Tag Archives: badiou

If Only You Had Been Right

I’m thinking – what else would I be doing? – about the valuation (in left-accelerationism and elsewhere) of the cognitive, its overvaluation or undervaluation. Here, for example, is what the internet already knows to be Dominic Fox’s Favourite Andrea Dworkin Quote:

There is also, possibly, sexual intelligence, a human capacity for discerning, manifesting, and constructing sexual integrity. Sexual intelligence could not be measured in numbers of orgasms, erections, or partners; nor could it show itself by posing painted clitoral lips in front of a camera; nor could one measure it by the number of children born; nor would it manifest as addiction. Sexual intelligence, like any other kind of intelligence, would be active and dynamic; it would need the real world, the direct experience of it; it would pose not buttocks but questions, answers, theories, ideas – in the form of desire or act or art or articulation.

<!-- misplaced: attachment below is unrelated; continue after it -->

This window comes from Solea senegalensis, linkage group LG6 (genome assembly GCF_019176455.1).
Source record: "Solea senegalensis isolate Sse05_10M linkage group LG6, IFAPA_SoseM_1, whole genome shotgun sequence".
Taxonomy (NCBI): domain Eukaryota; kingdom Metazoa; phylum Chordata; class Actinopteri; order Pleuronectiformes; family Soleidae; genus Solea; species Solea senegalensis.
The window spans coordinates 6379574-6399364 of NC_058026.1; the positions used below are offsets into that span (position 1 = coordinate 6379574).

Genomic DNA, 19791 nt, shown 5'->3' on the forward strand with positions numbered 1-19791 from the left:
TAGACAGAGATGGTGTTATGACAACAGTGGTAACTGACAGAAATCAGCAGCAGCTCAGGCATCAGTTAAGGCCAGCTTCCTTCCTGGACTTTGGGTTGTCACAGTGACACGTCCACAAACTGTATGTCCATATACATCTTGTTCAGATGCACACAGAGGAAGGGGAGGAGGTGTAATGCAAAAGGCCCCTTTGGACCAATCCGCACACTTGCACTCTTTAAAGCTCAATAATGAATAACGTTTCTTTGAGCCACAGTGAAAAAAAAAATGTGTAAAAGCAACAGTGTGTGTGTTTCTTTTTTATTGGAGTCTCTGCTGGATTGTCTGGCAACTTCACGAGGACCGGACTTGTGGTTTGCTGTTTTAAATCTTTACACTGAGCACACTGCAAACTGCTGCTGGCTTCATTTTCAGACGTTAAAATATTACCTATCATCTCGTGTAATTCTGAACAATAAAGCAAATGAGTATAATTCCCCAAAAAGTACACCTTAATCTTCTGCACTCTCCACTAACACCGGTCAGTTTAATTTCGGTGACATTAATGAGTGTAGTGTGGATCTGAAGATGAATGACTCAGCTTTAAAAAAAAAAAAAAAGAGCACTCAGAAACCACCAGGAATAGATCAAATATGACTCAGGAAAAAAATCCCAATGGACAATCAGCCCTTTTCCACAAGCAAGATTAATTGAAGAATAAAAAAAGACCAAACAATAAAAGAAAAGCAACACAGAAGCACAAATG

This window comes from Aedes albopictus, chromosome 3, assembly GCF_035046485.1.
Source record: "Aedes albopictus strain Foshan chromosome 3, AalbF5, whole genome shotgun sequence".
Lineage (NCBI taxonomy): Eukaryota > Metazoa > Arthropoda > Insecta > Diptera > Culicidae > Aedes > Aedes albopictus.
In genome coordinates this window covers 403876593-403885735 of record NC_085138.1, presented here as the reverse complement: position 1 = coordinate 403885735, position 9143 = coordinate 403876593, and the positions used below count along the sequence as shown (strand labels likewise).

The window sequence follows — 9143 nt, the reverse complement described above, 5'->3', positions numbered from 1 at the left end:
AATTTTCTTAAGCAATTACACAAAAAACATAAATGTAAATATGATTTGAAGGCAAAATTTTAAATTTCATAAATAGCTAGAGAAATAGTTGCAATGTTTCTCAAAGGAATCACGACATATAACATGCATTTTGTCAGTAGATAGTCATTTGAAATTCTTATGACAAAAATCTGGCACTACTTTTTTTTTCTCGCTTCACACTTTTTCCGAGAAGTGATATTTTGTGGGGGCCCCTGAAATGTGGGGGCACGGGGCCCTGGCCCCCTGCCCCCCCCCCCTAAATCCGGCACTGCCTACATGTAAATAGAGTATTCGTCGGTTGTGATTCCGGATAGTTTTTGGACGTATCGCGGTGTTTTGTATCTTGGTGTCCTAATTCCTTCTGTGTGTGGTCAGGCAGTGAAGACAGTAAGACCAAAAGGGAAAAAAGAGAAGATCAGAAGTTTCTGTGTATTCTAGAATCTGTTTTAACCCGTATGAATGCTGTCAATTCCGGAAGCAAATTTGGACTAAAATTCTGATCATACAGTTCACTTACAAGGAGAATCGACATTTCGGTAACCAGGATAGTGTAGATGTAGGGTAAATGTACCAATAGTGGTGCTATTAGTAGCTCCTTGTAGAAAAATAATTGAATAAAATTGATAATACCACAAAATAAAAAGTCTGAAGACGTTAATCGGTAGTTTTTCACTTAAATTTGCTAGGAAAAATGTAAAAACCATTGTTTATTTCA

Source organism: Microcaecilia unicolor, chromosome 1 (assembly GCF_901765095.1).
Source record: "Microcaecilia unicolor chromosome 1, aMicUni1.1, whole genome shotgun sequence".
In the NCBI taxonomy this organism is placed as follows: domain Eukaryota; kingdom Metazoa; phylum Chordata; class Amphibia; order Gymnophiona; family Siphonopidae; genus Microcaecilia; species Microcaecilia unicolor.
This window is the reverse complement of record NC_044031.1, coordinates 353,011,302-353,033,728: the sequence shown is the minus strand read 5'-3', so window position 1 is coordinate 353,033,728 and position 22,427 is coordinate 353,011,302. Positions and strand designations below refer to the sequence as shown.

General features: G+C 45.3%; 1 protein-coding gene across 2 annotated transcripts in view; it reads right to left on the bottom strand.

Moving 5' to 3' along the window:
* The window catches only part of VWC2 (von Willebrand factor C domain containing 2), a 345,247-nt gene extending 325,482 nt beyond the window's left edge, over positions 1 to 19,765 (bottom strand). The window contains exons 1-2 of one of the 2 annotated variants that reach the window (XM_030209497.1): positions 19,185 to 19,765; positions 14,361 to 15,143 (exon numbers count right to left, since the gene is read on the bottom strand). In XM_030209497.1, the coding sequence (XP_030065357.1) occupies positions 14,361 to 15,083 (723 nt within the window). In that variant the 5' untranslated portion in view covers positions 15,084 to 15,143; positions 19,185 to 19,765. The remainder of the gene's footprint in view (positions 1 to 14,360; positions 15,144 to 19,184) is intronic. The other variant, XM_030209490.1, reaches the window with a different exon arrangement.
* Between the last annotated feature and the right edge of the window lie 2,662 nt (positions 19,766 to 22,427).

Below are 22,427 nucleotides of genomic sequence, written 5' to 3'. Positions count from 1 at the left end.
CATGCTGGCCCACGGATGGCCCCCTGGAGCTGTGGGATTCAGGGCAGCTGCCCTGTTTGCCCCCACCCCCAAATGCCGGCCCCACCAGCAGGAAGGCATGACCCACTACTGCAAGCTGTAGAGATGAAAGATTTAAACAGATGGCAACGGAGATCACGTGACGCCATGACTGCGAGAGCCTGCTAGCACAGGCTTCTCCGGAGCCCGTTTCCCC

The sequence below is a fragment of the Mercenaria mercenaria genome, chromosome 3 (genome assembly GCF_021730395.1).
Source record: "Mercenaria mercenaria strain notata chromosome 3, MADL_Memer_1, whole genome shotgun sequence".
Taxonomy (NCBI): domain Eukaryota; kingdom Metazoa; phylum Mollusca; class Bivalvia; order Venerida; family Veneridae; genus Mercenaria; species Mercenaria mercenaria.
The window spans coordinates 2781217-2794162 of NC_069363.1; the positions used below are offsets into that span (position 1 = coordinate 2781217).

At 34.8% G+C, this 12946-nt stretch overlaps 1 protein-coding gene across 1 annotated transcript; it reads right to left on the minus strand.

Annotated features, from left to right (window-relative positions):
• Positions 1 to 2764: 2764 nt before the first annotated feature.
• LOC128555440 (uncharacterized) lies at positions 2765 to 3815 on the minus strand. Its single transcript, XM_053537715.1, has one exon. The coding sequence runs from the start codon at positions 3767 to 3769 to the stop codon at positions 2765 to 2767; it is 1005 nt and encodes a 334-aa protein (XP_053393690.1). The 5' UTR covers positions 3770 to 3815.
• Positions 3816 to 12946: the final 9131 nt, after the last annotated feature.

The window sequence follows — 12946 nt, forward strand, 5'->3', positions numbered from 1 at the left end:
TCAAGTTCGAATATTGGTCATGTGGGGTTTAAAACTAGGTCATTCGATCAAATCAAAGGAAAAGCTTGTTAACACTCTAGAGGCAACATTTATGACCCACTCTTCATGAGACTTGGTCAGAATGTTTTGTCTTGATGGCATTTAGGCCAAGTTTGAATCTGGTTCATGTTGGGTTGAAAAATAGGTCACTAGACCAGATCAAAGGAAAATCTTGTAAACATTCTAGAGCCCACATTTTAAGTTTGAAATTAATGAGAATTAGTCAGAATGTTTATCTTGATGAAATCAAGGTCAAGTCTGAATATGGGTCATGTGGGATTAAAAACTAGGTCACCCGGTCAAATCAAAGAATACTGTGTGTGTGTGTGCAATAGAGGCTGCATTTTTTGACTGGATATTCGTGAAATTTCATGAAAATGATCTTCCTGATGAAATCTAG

I imagine an allergic reaction to this being triggered almost immediately by the word “intelligence”, and the reader breaking out in hives at the valuation of the “active and dynamic”, the masterful and virile intellect posing its “questions, answers, theories, ideas” to “the real world”. A pose of aggressive sufficiency, in which “desire or act or art or articulation” is always caught up in a movement of intelligence from itself to itself, “discerning, manifesting, and constructing”, making things smart. This vision of what intelligence is, and does, is indeed what I love in Dworkin: I think it is more characteristic of her than almost anything else; even her macabre involvement with extremes of violence, horror and humiliation is subservient to it, driven relentlessly forward by it. Pessimism of the intellect, but never pessimism towards the intellect. (Firestone was much the same).